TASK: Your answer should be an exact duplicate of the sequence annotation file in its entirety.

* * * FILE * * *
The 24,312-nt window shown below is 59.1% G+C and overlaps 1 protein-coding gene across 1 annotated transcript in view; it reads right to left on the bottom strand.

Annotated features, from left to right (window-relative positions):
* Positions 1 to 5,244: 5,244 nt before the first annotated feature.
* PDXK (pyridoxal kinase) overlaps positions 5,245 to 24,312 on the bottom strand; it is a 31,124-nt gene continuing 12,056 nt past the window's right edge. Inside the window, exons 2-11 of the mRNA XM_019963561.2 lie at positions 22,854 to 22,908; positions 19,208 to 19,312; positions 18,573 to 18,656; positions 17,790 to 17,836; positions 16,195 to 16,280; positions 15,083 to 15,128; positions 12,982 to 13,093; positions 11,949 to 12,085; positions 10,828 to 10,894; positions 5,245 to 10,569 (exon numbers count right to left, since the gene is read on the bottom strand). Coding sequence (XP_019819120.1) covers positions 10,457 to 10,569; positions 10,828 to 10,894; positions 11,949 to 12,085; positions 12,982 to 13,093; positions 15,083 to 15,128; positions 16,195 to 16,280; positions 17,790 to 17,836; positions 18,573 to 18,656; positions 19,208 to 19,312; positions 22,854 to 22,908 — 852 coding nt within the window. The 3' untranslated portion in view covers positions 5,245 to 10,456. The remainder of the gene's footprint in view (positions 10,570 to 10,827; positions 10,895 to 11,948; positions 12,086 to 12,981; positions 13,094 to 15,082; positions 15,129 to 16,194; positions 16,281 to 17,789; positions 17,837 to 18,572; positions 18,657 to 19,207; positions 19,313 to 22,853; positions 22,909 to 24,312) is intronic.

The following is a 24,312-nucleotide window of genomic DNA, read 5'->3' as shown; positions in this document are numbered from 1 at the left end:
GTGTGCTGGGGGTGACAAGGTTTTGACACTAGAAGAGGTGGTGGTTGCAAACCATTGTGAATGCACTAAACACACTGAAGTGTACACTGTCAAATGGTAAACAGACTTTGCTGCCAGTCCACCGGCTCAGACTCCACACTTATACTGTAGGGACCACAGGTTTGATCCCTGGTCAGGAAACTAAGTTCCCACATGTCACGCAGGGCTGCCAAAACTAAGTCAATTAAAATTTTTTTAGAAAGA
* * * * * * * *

The 24,312-nt window shown below is 59.1% G+C and overlaps 1 protein-coding gene across 1 annotated transcript in view; it reads right to left on the bottom strand.

Annotated features, from left to right (window-relative positions):
* Positions 1 to 5,244: 5,244 nt before the first annotated feature.
* PDXK (pyridoxal kinase) overlaps positions 5,245 to 24,312 on the bottom strand; it is a 31,124-nt gene continuing 12,056 nt past the window's right edge. Inside the window, exons 2-11 of the mRNA XM_019963561.2 lie at positions 22,854 to 22,908; positions 19,208 to 19,312; positions 18,573 to 18,656; positions 17,790 to 17,836; positions 16,195 to 16,280; positions 15,083 to 15,128; positions 12,982 to 13,093; positions 11,949 to 12,085; positions 10,828 to 10,894; positions 5,245 to 10,569 (exon numbers count right to left, since the gene is read on the bottom strand). Coding sequence (XP_019819120.1) covers positions 10,457 to 10,569; positions 10,828 to 10,894; positions 11,949 to 12,085; positions 12,982 to 13,093; positions 15,083 to 15,128; positions 16,195 to 16,280; positions 17,790 to 17,836; positions 18,573 to 18,656; positions 19,208 to 19,312; positions 22,854 to 22,908 — 852 coding nt within the window. The 3' untranslated portion in view covers positions 5,245 to 10,456. The remainder of the gene's footprint in view (positions 10,570 to 10,827; positions 10,895 to 11,948; positions 12,086 to 12,981; positions 13,094 to 15,082; positions 15,129 to 16,194; positions 16,281 to 17,789; positions 17,837 to 18,572; positions 18,657 to 19,207; positions 19,313 to 22,853; positions 22,909 to 24,312) is intronic.

The following is a 24,312-nucleotide window of genomic DNA, read 5'->3' as shown; positions in this document are numbered from 1 at the left end:
GTGTGCTGGGGGTGACAAGGTTTTGACACTAGAAGAGGTGGTGGTTGCAAACCATTGTGAATGCACTAAACACACTGAAGTGTACACTGTCAAATGGTAAACAGACTTTGCTGCCAGTCCACCGGCTCAGACTCCACACTTATACTGTAGGGACCACAGGTTTGATCCCTGGTCAGGAAACTAAGTTCCCACATGTCACGCAGGGCTGCCAAAACTAAGTCAATTAAAATTTTTTTAGAAAGA